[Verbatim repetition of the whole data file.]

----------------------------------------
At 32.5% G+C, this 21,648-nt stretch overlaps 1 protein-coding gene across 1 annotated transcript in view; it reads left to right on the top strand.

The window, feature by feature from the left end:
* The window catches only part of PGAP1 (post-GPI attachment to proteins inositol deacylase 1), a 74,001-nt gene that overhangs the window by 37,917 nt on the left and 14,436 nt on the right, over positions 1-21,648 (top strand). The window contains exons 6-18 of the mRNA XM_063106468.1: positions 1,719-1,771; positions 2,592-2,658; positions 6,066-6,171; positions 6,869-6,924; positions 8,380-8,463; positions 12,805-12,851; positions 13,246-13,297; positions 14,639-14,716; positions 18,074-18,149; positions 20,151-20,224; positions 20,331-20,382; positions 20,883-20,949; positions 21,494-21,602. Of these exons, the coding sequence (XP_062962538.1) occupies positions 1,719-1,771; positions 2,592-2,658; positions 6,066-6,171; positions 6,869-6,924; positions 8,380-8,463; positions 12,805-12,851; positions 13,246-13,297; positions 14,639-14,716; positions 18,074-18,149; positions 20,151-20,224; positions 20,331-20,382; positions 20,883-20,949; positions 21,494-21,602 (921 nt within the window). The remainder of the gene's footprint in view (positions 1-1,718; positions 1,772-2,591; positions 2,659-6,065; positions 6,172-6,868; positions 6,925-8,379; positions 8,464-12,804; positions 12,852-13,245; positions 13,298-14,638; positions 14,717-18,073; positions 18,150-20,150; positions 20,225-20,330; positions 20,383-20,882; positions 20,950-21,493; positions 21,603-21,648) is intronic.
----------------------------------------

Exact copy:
At 32.5% G+C, this 21,648-nt stretch overlaps 1 protein-coding gene across 1 annotated transcript in view; it reads left to right on the top strand.

The window, feature by feature from the left end:
* The window catches only part of PGAP1 (post-GPI attachment to proteins inositol deacylase 1), a 74,001-nt gene that overhangs the window by 37,917 nt on the left and 14,436 nt on the right, over positions 1-21,648 (top strand). The window contains exons 6-18 of the mRNA XM_063106468.1: positions 1,719-1,771; positions 2,592-2,658; positions 6,066-6,171; positions 6,869-6,924; positions 8,380-8,463; positions 12,805-12,851; positions 13,246-13,297; positions 14,639-14,716; positions 18,074-18,149; positions 20,151-20,224; positions 20,331-20,382; positions 20,883-20,949; positions 21,494-21,602. Of these exons, the coding sequence (XP_062962538.1) occupies positions 1,719-1,771; positions 2,592-2,658; positions 6,066-6,171; positions 6,869-6,924; positions 8,380-8,463; positions 12,805-12,851; positions 13,246-13,297; positions 14,639-14,716; positions 18,074-18,149; positions 20,151-20,224; positions 20,331-20,382; positions 20,883-20,949; positions 21,494-21,602 (921 nt within the window). The remainder of the gene's footprint in view (positions 1-1,718; positions 1,772-2,591; positions 2,659-6,065; positions 6,172-6,868; positions 6,925-8,379; positions 8,464-12,804; positions 12,852-13,245; positions 13,298-14,638; positions 14,717-18,073; positions 18,150-20,150; positions 20,225-20,330; positions 20,383-20,882; positions 20,950-21,493; positions 21,603-21,648) is intronic.